Docker Image Layers

Docker Image Layers

In this tutorial we will discuss about Docker image layers and how intermediate layers are created, and how dangling images are destroyed.

When you pull a Docker image, you will notice that it is pulled as different layers. Also, when you create your own Docker image, several layers are created.

A Docker image consists of several layers. Each layer corresponds to certain instructions in your Dockerfile.

The following instructions create a layer: RUN, COPY, ADD. The other instructions will create intermediate layers and do not influence the size of your image.

Layers of a Docker image are essentially just files generated from running some command. All of the information about the docker image and container layers is stored in sub directories of /var/lib/docker/aufs/.

Docker image layers are neat because they can be re-used by multiple images saving disk space and reducing time to build images while maintaining their integrity.

A Docker image consists of read-only layers each of which represents a Dockerfile instruction. The layers are stacked and each one is a delta of the changes from the previous layer.

Let’s look at the following Dockerfile

FROM ubuntu:15.04
COPY . /app
RUN make /app
CMD python /app/app.py

Each instruction creates one layer:

  • FROM creates a layer from the ubuntu:18.04 Docker image.
  • COPY adds files from your Docker client’s current directory.
  • RUN builds your application with make.
  • CMD specifies what command to run within the container.

When you run an docker image and generate a container, you add a new writable layer (the β€œcontainer layer”) on top of the underlying layers.

All changes made to the running container, such as writing new files, modifying existing files, and deleting files, are written to this thin writable container layer.

Docker Image Layers

When the container is stopped writable layer remains, and if container was removed writable layer is deleted. So that’s why people say, containers are stateless.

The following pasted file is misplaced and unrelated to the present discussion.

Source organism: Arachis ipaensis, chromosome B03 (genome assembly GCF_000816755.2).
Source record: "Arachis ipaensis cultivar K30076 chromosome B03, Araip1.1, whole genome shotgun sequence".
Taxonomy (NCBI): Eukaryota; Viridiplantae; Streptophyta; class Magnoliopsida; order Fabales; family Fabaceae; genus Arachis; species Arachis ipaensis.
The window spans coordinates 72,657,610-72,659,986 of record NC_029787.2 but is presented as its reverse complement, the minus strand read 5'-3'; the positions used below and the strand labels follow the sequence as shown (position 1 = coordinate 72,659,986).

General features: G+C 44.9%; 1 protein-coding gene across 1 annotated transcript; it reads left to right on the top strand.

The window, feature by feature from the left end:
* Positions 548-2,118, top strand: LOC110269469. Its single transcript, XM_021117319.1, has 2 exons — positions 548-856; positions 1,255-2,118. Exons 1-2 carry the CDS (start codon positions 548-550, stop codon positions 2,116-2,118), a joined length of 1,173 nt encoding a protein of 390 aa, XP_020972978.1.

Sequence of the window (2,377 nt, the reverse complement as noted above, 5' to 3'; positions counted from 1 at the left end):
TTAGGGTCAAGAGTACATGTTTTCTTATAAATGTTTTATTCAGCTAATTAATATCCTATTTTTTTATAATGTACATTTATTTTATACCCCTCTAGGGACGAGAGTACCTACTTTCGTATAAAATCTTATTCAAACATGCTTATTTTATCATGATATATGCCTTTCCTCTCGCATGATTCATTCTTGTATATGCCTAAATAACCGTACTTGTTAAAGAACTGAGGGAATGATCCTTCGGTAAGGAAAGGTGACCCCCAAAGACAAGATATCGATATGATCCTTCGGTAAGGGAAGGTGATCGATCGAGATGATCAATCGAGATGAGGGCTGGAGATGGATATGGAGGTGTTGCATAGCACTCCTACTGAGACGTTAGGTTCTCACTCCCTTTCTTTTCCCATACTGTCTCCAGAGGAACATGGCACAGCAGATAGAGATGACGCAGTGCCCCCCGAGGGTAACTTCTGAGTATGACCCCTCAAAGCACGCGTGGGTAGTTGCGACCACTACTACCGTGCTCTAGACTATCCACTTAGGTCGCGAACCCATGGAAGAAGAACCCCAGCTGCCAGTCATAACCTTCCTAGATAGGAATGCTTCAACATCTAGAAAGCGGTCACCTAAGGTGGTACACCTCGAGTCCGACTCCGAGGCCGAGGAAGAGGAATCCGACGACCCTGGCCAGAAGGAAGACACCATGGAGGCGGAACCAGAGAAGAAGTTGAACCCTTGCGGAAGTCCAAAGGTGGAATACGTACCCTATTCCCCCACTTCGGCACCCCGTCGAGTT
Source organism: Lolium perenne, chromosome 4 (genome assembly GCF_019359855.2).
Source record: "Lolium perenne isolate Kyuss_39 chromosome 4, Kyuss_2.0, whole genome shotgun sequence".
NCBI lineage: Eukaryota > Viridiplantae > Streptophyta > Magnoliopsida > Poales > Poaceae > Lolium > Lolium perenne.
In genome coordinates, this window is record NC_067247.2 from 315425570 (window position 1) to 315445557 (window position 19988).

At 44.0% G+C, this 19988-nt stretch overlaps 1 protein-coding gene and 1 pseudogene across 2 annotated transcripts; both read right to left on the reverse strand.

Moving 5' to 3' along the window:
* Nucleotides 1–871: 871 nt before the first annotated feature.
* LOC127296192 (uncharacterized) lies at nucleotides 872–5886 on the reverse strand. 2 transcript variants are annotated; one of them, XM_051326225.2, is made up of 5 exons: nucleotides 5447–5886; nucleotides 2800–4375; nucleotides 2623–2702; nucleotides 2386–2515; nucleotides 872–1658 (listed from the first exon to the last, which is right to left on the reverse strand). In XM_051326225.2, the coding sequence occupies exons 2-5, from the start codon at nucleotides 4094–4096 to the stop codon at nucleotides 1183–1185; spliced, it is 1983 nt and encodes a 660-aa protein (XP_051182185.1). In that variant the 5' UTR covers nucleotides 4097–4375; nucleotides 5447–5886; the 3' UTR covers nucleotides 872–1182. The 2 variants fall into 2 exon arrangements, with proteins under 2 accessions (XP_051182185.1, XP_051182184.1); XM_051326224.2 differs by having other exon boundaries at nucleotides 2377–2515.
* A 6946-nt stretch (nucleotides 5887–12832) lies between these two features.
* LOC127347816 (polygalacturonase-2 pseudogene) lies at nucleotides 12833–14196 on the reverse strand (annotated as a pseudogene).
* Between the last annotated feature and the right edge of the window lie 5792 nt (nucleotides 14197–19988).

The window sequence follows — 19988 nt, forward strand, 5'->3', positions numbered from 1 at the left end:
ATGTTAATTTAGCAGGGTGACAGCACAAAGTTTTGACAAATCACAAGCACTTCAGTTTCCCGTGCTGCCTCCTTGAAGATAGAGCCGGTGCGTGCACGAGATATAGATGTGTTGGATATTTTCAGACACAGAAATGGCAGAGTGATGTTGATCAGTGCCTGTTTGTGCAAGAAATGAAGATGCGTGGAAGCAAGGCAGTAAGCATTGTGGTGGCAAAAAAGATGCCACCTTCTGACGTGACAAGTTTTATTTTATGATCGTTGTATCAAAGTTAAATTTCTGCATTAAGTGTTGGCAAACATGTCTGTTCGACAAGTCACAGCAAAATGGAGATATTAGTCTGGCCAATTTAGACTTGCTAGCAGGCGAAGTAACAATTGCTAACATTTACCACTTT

Example

For example, here is a Dockerfile for creating a node.js web app image. It shows the commands that are executed to create the image.

When Docker builds the container from the above Dockerfile, each step corresponds to a command run in the Dockerfile.

Docker image layers are made up of the file generated from running that command. Along with each step, the layer created is listed represented by its random generated ID.

For example, the layer ID for step 1 is 850d74a0344f.

$ docker build -t mywebapp .
Step 1 : FROM node:argon
argon: Pulling from library/node...
...
Status: Downloaded newer image for node:argon
 ---> 850d74a0344f
Step 2 : RUN mkdir -p /usr/src/app
 ---> Running in 5090fde23e44
 ---> 8184cc184ef8
Removing intermediate container 5090fde23e44
Step 3 : WORKDIR /usr/src/app
 ---> Running in 2987746b5fba
 ---> 96c81d89b023
Removing intermediate container 2987746b5fba
Step 4 : COPY package.json /usr/src/app/
 ---> 773d93a151ee
Removing intermediate container a678c817e467
Step 5 : RUN npm install
 ---> Running in 31ee9721cccb
 ---> ecf7275feff3
Removing intermediate container 31ee9721cccb
Step 6 : COPY . /usr/src/app
 ---> 995a21532fce
Removing intermediate container a3b7591bf46d
Step 7 : EXPOSE 8080
 ---> Running in fddb8afb98d7
 ---> e9539311a23e
Removing intermediate container fddb8afb98d7
Step 8 : CMD npm start
 ---> Running in a262fd016da6
 ---> dff93d9c2c60
Removing intermediate container a262fd016da6
Successfully built dff93d9c2c60

Once the image is built, you can view all the layers that make up the image with the docker history command.

The β€œImage” column (i.e intermediate image or layer) shows the randomly generated UUID that correlates to that layer.

$ docker history expressweb
IMAGE         CREATED    CREATED BY                       SIZE      
dff93d9c2c60  2 days ago /bin/sh -c CMD ["npm" "start"]   0 B
e9539311a23e  2 days ago /bin/sh -c EXPOSE 8080/tcp       0 B
995a21532fce  2 days ago /bin/sh -c COPY dir:50ab47bff7   760 B
ecf7275feff3  2 days ago /bin/sh -c npm install           3.439 MB
773d93a151ee  2 days ago /bin/sh -c COPY file:551095e67   265 B
96c81d89b023  2 days ago /bin/sh -c WORKDIR /usr/src/app  0 B
8184cc184ef8  2 days ago /bin/sh -c mkdir -p /usr/src/app 0 B
850d74a0344f  2 days ago /bin/sh -c CMD ["node"]          0 B

The docker image history doesn’t always show uniform information e.g., when you pull the image from the docker hub instead of creating it locally.

For this reason you can use a tool called, Dive tool which takes care of various scenarios and shows a uniform output.

Dangling images

Dangling images are layers that have no relationship to any tagged images. They no longer serve a purpose and consume disk space.

Dangling images are created while creating new build of a image without renaming/updating the version of the image. So that the old image are converted into dangling images.

List Dangling images

$ docker images -f dangling=true

Remove Dangling images

$ docker rmi $(docker images -f dangling=true -q)
Docker Image Layers


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